As for Beyonce, she’s a brick shit HOUSE and she’s amazing and I wish I was Beyonce, the fucking end. I hate that it’s unacceptable for a woman to own her sexuality and make it part of her empire, but when a man does it (CALVIN FUCKING KLEIN), no one is chastising anyone. Fuck that.

    jonniker  |  February 5th, 2013 at 2:15 pm

  • Maria: I totally agree that it comes off as overly defensive and weird to go straight from discussing the impact of the ad to frantically waving the NOT RAPE APOLOGIST flag. I mostly included my own comment here (”that doesn’t make me a bad person who endorses rape”) because I saw a comment on Twitter yesterday that I took personally — something about people ‘ragging on the notion of rape culture.’ Maybe it wasn’t aimed at me, but I feel like there’s a huge huge HUGE difference between saying “I wasn’t offended by this particular piece of media” and “I don’t believe rape culture exists.”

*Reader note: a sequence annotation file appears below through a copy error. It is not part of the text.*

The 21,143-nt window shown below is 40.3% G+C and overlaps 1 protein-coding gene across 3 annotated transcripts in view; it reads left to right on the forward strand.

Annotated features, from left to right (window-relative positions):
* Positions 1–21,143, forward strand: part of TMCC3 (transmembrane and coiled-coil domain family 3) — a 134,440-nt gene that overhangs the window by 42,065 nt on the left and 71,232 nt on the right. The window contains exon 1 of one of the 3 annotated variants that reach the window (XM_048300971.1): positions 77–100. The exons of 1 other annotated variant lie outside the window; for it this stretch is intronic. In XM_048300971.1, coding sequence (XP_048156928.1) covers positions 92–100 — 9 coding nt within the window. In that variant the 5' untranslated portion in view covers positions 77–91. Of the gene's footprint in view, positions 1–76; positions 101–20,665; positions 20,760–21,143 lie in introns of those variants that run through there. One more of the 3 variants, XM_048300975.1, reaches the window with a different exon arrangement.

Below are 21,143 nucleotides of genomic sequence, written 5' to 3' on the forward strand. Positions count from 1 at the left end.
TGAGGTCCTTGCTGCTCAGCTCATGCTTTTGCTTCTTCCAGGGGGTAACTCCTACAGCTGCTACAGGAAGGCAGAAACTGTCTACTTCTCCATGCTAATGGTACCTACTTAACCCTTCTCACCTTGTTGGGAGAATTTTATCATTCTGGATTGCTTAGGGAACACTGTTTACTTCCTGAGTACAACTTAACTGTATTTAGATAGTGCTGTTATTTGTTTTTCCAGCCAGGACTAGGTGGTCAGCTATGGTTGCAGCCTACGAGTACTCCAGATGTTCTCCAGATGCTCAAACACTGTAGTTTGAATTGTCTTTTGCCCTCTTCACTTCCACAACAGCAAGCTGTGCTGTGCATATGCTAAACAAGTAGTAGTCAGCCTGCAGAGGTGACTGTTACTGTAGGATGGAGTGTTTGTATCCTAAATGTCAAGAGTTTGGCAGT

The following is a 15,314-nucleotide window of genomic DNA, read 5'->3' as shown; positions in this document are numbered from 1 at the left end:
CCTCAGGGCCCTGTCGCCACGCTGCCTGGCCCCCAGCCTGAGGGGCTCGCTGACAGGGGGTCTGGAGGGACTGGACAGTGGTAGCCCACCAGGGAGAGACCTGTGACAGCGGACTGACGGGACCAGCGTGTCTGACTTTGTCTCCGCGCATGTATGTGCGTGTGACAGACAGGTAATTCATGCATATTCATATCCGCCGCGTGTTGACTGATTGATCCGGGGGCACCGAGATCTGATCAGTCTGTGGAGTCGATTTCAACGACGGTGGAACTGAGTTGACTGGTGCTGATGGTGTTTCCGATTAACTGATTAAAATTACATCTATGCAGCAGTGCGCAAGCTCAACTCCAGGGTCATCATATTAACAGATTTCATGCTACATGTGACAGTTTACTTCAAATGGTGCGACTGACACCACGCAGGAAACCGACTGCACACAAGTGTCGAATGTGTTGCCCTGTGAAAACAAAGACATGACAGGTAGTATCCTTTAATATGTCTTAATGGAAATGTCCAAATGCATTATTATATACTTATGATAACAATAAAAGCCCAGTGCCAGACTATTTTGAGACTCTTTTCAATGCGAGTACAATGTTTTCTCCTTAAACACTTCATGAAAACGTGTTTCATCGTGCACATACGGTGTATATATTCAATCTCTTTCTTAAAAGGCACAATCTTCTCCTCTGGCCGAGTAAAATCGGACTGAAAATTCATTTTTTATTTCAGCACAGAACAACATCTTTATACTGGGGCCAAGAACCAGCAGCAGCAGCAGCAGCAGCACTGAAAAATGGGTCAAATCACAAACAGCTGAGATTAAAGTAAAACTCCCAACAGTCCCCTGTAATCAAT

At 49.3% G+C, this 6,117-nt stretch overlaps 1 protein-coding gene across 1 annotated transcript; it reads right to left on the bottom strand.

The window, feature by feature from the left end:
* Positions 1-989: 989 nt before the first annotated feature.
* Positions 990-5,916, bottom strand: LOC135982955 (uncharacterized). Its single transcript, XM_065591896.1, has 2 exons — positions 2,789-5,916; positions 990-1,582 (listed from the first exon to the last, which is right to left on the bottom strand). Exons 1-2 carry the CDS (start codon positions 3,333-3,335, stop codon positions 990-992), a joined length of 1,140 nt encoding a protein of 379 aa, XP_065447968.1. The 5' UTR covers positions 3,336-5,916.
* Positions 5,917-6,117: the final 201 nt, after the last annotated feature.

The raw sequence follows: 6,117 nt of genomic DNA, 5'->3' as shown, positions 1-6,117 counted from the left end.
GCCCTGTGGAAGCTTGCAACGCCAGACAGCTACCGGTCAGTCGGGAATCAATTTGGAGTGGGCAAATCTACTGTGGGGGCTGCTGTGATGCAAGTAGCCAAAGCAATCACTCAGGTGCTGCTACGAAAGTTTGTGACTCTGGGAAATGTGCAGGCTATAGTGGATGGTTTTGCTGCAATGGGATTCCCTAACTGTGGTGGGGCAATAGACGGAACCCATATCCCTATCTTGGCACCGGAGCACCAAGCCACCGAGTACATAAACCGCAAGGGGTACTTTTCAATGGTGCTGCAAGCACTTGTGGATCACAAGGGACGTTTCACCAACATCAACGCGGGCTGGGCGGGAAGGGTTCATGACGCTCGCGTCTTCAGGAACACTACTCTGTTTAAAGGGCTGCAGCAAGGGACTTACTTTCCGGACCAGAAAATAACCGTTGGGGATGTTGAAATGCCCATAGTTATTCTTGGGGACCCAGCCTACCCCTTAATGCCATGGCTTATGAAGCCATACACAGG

momseyeview  |  February 5th, 2013 at 2:15 pm

  • Oh, also, Linda, it was ME who said “ragging on the notion of rape culture” and it was most definitely not aimed at you. There was, as Maria noted, some pretty nasty, choice comments being thrown about, none of which were yours. I’m direct enough that I would have told you outright if I thought you said something I thought was offensive. Truly.

    jonniker  |  February 5th, 2013 at 2:16 pm

  • Jonna: OMG, those “TAKE IT!” tapes. 900000 pop culture points for that reference. :)

    momseyeview  |  February 5th, 2013 at 2:17 pm

  • It seems like there are people who just sit around WAITING to be offended. They also seem to think that they have a right to not be offended, by anything…ever. What did they think Beyonce was going to do, come out in a turtle neck and ski pants and stand stock still while she sang? I thought her outfit was fine - it had that kind of flesh colored piece down the middle that I thought was a nice touch…made it sexy but not overly revealing. And her dancing…that is sorta her thing, right?